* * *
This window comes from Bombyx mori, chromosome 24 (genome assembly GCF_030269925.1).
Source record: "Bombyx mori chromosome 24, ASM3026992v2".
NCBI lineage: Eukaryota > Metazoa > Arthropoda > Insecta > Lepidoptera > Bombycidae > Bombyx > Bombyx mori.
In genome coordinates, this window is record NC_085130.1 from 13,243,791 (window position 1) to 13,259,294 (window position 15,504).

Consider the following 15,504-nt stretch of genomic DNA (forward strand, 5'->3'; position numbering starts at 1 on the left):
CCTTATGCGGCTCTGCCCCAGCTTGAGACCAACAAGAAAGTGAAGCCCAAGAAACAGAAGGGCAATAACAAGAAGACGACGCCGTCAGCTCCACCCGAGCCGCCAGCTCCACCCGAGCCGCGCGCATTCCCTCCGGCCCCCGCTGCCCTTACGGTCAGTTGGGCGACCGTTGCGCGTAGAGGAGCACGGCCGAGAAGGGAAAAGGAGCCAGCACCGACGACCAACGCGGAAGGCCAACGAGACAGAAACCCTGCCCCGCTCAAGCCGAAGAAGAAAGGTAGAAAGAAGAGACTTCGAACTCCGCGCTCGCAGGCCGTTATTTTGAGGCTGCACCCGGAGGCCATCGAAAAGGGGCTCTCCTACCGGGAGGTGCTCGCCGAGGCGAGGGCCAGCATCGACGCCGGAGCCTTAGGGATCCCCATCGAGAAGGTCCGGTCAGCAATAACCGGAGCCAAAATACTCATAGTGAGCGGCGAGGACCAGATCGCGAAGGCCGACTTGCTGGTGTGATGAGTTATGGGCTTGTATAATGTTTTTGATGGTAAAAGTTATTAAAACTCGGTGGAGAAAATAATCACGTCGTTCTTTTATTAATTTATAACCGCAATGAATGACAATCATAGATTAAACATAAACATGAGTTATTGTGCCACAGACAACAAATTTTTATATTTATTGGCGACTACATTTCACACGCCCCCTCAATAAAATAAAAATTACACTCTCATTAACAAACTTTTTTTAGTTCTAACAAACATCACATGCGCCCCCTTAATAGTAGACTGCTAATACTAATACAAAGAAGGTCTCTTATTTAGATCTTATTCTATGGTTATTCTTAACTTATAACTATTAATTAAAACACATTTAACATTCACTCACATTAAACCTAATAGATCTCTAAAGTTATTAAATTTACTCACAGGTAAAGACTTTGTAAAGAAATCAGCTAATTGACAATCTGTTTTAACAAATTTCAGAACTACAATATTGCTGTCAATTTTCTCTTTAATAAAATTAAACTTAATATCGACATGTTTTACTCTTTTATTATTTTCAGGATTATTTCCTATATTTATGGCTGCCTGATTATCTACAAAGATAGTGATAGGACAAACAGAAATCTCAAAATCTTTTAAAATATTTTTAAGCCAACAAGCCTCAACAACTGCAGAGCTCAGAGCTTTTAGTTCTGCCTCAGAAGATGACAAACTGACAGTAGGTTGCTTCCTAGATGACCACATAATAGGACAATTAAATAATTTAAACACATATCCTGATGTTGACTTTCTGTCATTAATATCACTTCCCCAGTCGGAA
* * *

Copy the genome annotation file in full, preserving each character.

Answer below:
This window comes from Bombyx mori, chromosome 24 (genome assembly GCF_030269925.1).
Source record: "Bombyx mori chromosome 24, ASM3026992v2".
NCBI lineage: Eukaryota > Metazoa > Arthropoda > Insecta > Lepidoptera > Bombycidae > Bombyx > Bombyx mori.
In genome coordinates, this window is record NC_085130.1 from 13,243,791 (window position 1) to 13,259,294 (window position 15,504).

Consider the following 15,504-nt stretch of genomic DNA (forward strand, 5'->3'; position numbering starts at 1 on the left):
CCTTATGCGGCTCTGCCCCAGCTTGAGACCAACAAGAAAGTGAAGCCCAAGAAACAGAAGGGCAATAACAAGAAGACGACGCCGTCAGCTCCACCCGAGCCGCCAGCTCCACCCGAGCCGCGCGCATTCCCTCCGGCCCCCGCTGCCCTTACGGTCAGTTGGGCGACCGTTGCGCGTAGAGGAGCACGGCCGAGAAGGGAAAAGGAGCCAGCACCGACGACCAACGCGGAAGGCCAACGAGACAGAAACCCTGCCCCGCTCAAGCCGAAGAAGAAAGGTAGAAAGAAGAGACTTCGAACTCCGCGCTCGCAGGCCGTTATTTTGAGGCTGCACCCGGAGGCCATCGAAAAGGGGCTCTCCTACCGGGAGGTGCTCGCCGAGGCGAGGGCCAGCATCGACGCCGGAGCCTTAGGGATCCCCATCGAGAAGGTCCGGTCAGCAATAACCGGAGCCAAAATACTCATAGTGAGCGGCGAGGACCAGATCGCGAAGGCCGACTTGCTGGTGTGATGAGTTATGGGCTTGTATAATGTTTTTGATGGTAAAAGTTATTAAAACTCGGTGGAGAAAATAATCACGTCGTTCTTTTATTAATTTATAACCGCAATGAATGACAATCATAGATTAAACATAAACATGAGTTATTGTGCCACAGACAACAAATTTTTATATTTATTGGCGACTACATTTCACACGCCCCCTCAATAAAATAAAAATTACACTCTCATTAACAAACTTTTTTTAGTTCTAACAAACATCACATGCGCCCCCTTAATAGTAGACTGCTAATACTAATACAAAGAAGGTCTCTTATTTAGATCTTATTCTATGGTTATTCTTAACTTATAACTATTAATTAAAACACATTTAACATTCACTCACATTAAACCTAATAGATCTCTAAAGTTATTAAATTTACTCACAGGTAAAGACTTTGTAAAGAAATCAGCTAATTGACAATCTGTTTTAACAAATTTCAGAACTACAATATTGCTGTCAATTTTCTCTTTAATAAAATTAAACTTAATATCGACATGTTTTACTCTTTTATTATTTTCAGGATTATTTCCTATATTTATGGCTGCCTGATTATCTACAAAGATAGTGATAGGACAAACAGAAATCTCAAAATCTTTTAAAATATTTTTAAGCCAACAAGCCTCAACAACTGCAGAGCTCAGAGCTTTTAGTTCTGCCTCAGAAGATGACAAACTGACAGTAGGTTGCTTCCTAGATGACCACATAATAGGACAATTAAATAATTTAAACACATATCCTGATGTTGACTTTCTGTCATTAATATCACTTCCCCAGTCGGAA